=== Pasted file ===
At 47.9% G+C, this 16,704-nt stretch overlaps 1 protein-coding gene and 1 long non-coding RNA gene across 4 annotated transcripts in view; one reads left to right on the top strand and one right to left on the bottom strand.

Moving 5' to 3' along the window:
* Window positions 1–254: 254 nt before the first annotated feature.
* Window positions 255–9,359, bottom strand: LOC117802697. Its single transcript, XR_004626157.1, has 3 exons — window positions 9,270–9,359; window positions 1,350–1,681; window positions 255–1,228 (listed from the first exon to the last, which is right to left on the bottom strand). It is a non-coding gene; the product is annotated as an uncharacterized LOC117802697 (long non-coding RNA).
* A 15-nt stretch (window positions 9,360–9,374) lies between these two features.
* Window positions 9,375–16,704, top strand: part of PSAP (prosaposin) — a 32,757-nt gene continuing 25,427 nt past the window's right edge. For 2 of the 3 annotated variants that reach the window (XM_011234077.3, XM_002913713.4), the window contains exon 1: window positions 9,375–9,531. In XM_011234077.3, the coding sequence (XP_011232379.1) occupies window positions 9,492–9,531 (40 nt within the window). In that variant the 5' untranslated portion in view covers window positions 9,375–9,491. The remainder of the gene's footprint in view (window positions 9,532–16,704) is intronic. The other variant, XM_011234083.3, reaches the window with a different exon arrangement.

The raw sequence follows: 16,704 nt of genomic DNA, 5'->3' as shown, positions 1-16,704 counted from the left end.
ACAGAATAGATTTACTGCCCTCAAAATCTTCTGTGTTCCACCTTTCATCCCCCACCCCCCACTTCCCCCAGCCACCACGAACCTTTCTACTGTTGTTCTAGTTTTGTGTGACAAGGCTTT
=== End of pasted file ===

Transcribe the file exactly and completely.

At 47.9% G+C, this 16,704-nt stretch overlaps 1 protein-coding gene and 1 long non-coding RNA gene across 4 annotated transcripts in view; one reads left to right on the top strand and one right to left on the bottom strand.

Moving 5' to 3' along the window:
* Window positions 1–254: 254 nt before the first annotated feature.
* Window positions 255–9,359, bottom strand: LOC117802697. Its single transcript, XR_004626157.1, has 3 exons — window positions 9,270–9,359; window positions 1,350–1,681; window positions 255–1,228 (listed from the first exon to the last, which is right to left on the bottom strand). It is a non-coding gene; the product is annotated as an uncharacterized LOC117802697 (long non-coding RNA).
* A 15-nt stretch (window positions 9,360–9,374) lies between these two features.
* Window positions 9,375–16,704, top strand: part of PSAP (prosaposin) — a 32,757-nt gene continuing 25,427 nt past the window's right edge. For 2 of the 3 annotated variants that reach the window (XM_011234077.3, XM_002913713.4), the window contains exon 1: window positions 9,375–9,531. In XM_011234077.3, the coding sequence (XP_011232379.1) occupies window positions 9,492–9,531 (40 nt within the window). In that variant the 5' untranslated portion in view covers window positions 9,375–9,491. The remainder of the gene's footprint in view (window positions 9,532–16,704) is intronic. The other variant, XM_011234083.3, reaches the window with a different exon arrangement.

The raw sequence follows: 16,704 nt of genomic DNA, 5'->3' as shown, positions 1-16,704 counted from the left end.
ACAGAATAGATTTACTGCCCTCAAAATCTTCTGTGTTCCACCTTTCATCCCCCACCCCCCACTTCCCCCAGCCACCACGAACCTTTCTACTGTTGTTCTAGTTTTGTGTGACAAGGCTTT